PS2 joypads

Hi,

This sounds great!

Thanks, I hope it will be more great when finished :slight_smile:

If you would also be so kind as to send me some
technical details on
the
PS2Linux Joysticks (as much as you have would be
great).

It has 10 buttons, 1 d-pad “hat”, 2 analog sticks,
which are
represented
as x,y as in the linux driver etc.

I do have a question, in struct _SDL_Joystick, an
analog stick is
represented as 2 axis it appears. So if my joystick
has 1 stick
naxes=2, and so I believe 2 analog sticks naxes=4.
Is this correct?
Or
is only one analog stick (with 2 axis) the only
analog function
supported.

Something that would be useful would be a purely
stdio SDLJoytest mode.
So I can code/test/debug quicker (currently I use
modified
testjoystick.c for this).

I’m also thinking about the best way of supporting
the extra pressure
sensitive buttons on the DualShock2 controller.

Cheers

JG

Firstly, there isn’t specifically a PS2Linux joystick,
we’re just talking about a normal PlayStation 2
DualShock controller.

The usual linux joystick driver isn’t able to use the
2nd analog stick, something has gone wrong in the
chain, either the driver isn’t looking for a 2nd
stick, or the PS2 hasn’t told it it’s there, ore
something like that.

I believe joypadlib uses ioctl() commands to get
button pressures, the 2nd analog stick, and the R3 and
L3 buttons, which the standard linux driver does not.
If you’re looking for the best way to make use of such
things, then really look at the joypadlib source, it’s
a good read.

It’s that comprehensive that I wondered if it should
make it into SDL code, but then not many control
devices have a 2nd stick, so it doesn’t sound like
writing for 2 sticks is a portable feature, so isn’t
needed in SDL at the moment.

Unless of course you could have your games detect
whether 2 sticks exist, and if the 2nd one doesn’t,
map the mouse onto a second stick…

The standard linux joystick driver also doesn’t allow
for the actuators (Sony’s way of saying vibrator, and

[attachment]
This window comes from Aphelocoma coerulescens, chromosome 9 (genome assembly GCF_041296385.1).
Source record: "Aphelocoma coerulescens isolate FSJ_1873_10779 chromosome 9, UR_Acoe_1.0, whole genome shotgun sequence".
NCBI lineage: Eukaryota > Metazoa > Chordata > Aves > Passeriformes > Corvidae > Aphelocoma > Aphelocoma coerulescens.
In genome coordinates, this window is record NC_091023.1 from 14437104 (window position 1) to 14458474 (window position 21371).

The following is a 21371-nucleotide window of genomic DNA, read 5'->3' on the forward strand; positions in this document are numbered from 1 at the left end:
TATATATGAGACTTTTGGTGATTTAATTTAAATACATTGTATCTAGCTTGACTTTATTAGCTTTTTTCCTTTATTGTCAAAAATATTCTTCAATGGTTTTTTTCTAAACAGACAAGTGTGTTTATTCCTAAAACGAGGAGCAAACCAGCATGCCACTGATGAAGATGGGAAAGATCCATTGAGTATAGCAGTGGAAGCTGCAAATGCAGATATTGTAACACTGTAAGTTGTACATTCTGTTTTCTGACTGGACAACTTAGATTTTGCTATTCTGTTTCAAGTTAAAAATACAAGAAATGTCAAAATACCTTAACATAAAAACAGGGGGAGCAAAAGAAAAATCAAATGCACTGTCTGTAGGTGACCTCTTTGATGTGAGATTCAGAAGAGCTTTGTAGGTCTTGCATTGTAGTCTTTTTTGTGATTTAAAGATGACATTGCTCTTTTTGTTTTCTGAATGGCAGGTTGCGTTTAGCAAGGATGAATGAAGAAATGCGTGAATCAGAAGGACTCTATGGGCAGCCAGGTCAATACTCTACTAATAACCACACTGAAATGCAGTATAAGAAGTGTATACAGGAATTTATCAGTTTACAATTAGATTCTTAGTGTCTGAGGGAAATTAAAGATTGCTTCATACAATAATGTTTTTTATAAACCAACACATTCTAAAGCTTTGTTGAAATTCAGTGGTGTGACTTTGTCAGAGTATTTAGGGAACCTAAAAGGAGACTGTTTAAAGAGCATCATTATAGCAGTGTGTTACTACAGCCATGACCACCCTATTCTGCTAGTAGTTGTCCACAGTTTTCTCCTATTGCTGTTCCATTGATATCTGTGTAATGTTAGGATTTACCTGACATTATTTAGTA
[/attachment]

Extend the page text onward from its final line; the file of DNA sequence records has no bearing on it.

avoiding the double-entendre) I think ioctl()s come to
the resuce again to allow joypadlib to access them.

To summarise, joypablib != (standard linux joystick
driver), but then (PS2 pad) != typical joystick.__________________________________________________
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Hi,

Paul Smith wrote:

Hi,

This sounds great!

Thanks, I hope it will be more great when finished :slight_smile:

If you would also be so kind as to send me some
technical details on
the
PS2Linux Joysticks (as much as you have would be
great).

It has 10 buttons, 1 d-pad “hat”, 2 analog sticks,
which are
represented
as x,y as in the linux driver etc.

I do have a question, in struct _SDL_Joystick, an
analog stick is
represented as 2 axis it appears. So if my joystick
has 1 stick
naxes=2, and so I believe 2 analog sticks naxes=4.
Is this correct?
Or
is only one analog stick (with 2 axis) the only
analog function
supported.

Something that would be useful would be a purely
stdio SDLJoytest mode.
So I can code/test/debug quicker (currently I use
modified
testjoystick.c for this).

I’m also thinking about the best way of supporting
the extra pressure
sensitive buttons on the DualShock2 controller.

Cheers

JG

Firstly, there isn’t specifically a PS2Linux joystick,
we’re just talking about a normal PlayStation 2
DualShock controller.

Yes I know, you (if it was you who wrote the email I replied to) called
it PS2Linux joystick. I did’nt want to put a dampener on your efforts